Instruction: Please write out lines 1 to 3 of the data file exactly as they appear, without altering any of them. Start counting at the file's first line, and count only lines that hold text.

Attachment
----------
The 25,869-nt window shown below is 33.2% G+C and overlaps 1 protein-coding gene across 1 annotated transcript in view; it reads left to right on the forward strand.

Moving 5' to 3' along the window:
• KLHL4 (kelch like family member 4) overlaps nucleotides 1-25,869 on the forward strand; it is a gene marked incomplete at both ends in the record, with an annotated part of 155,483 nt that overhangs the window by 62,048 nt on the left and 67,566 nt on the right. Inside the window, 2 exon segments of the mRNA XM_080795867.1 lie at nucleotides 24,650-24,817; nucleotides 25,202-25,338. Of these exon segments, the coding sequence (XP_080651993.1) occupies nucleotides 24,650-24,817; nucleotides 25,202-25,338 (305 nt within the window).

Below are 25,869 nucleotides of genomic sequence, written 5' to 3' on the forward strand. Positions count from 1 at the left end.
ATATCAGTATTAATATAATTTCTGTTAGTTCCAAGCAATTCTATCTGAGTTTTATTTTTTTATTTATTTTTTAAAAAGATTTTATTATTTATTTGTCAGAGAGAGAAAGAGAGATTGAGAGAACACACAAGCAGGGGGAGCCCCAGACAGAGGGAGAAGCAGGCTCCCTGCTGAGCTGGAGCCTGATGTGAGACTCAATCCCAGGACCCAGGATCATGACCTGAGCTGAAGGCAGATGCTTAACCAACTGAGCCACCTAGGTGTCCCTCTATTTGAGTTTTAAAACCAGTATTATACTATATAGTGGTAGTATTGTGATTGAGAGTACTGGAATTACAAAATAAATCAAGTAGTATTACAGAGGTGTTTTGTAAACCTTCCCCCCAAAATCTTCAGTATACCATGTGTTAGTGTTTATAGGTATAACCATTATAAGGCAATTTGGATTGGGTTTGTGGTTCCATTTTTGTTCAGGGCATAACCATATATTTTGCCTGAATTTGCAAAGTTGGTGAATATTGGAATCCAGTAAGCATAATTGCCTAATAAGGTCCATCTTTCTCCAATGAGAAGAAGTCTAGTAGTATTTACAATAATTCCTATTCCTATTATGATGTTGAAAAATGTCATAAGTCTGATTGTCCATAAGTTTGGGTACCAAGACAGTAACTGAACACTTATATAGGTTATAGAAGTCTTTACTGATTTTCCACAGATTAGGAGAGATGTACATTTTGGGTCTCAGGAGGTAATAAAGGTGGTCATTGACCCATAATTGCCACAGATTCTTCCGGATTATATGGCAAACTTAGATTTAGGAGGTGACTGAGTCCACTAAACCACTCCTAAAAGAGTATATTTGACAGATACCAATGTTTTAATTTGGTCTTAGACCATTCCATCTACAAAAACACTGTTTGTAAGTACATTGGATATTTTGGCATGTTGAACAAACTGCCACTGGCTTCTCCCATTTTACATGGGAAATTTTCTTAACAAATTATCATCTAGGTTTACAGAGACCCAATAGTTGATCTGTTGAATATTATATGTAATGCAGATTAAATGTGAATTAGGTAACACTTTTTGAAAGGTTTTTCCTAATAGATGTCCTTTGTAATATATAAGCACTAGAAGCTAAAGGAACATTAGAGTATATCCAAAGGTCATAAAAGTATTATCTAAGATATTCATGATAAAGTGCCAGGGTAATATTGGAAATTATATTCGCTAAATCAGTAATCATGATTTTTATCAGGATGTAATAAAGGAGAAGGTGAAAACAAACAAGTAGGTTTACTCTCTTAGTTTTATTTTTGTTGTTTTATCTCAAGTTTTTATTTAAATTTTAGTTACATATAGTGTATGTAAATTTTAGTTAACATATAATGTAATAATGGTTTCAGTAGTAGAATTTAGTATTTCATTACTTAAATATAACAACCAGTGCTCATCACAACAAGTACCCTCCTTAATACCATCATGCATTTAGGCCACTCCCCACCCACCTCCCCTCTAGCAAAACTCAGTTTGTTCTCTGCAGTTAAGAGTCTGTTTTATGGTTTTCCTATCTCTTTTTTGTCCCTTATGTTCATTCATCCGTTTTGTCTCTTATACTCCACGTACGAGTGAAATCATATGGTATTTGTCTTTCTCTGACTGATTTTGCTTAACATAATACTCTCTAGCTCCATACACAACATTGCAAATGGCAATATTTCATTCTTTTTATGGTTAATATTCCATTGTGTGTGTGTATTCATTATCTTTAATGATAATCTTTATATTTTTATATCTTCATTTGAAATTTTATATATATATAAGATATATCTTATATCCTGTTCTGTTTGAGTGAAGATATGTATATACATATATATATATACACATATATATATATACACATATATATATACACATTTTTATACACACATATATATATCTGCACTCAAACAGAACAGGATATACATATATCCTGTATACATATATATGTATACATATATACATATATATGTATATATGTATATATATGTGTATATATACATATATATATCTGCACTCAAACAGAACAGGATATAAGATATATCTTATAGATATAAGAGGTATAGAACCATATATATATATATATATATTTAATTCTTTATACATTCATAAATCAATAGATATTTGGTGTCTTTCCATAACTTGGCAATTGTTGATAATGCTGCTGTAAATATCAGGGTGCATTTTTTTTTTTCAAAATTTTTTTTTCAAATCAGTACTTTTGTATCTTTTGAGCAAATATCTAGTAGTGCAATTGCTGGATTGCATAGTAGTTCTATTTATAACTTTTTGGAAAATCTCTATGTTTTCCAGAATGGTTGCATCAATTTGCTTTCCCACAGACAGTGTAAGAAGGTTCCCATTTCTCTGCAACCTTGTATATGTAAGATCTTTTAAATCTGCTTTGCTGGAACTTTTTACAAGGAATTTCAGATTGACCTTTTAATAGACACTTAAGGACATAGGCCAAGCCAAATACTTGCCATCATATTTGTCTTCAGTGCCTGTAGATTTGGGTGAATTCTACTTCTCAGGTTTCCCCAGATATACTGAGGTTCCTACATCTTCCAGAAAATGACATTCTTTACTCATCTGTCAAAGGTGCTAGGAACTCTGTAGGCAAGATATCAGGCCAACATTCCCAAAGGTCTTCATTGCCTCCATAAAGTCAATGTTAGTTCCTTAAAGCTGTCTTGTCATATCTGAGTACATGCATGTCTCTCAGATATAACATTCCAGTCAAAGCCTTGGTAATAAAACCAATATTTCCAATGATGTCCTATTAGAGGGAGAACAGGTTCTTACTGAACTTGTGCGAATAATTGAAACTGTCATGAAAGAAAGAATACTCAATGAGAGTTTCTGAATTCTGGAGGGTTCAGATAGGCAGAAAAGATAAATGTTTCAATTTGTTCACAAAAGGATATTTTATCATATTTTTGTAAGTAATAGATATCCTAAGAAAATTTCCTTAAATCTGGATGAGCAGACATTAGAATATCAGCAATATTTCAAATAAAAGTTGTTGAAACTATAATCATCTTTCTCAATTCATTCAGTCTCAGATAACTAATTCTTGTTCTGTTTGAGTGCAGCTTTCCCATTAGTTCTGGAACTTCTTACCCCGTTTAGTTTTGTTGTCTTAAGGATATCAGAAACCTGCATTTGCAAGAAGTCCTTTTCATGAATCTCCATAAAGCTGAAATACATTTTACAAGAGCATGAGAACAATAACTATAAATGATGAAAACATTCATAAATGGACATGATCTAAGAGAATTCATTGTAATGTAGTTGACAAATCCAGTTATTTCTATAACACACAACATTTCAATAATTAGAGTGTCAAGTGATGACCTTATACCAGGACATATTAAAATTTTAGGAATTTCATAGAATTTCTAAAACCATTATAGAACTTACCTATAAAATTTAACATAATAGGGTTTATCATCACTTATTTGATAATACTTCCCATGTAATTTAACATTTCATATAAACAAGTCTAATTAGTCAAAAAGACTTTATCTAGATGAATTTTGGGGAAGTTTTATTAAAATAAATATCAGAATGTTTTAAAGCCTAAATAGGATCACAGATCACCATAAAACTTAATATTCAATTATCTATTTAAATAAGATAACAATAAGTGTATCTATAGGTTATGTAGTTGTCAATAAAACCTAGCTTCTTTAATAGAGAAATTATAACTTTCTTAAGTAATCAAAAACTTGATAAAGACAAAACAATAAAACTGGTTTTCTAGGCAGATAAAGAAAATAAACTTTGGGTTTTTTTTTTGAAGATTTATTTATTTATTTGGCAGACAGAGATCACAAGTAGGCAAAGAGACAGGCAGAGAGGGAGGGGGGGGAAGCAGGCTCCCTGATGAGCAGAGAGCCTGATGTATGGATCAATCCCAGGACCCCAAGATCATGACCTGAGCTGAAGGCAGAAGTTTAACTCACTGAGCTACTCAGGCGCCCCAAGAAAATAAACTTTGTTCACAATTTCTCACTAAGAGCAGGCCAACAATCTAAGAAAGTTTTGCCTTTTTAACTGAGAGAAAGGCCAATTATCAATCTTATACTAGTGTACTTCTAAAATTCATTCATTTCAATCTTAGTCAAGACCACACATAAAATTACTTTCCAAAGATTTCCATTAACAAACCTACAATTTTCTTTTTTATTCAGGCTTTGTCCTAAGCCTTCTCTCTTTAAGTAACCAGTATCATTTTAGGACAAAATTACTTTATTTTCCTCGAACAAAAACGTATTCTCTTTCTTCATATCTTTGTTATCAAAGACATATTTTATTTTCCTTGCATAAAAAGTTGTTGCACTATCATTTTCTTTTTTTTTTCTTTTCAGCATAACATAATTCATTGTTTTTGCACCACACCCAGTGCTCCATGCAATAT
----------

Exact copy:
The 25,869-nt window shown below is 33.2% G+C and overlaps 1 protein-coding gene across 1 annotated transcript in view; it reads left to right on the forward strand.

Moving 5' to 3' along the window:
• KLHL4 (kelch like family member 4) overlaps nucleotides 1-25,869 on the forward strand; it is a gene marked incomplete at both ends in the record, with an annotated part of 155,483 nt that overhangs the window by 62,048 nt on the left and 67,566 nt on the right. Inside the window, 2 exon segments of the mRNA XM_080795867.1 lie at nucleotides 24,650-24,817; nucleotides 25,202-25,338. Of these exon segments, the coding sequence (XP_080651993.1) occupies nucleotides 24,650-24,817; nucleotides 25,202-25,338 (305 nt within the window).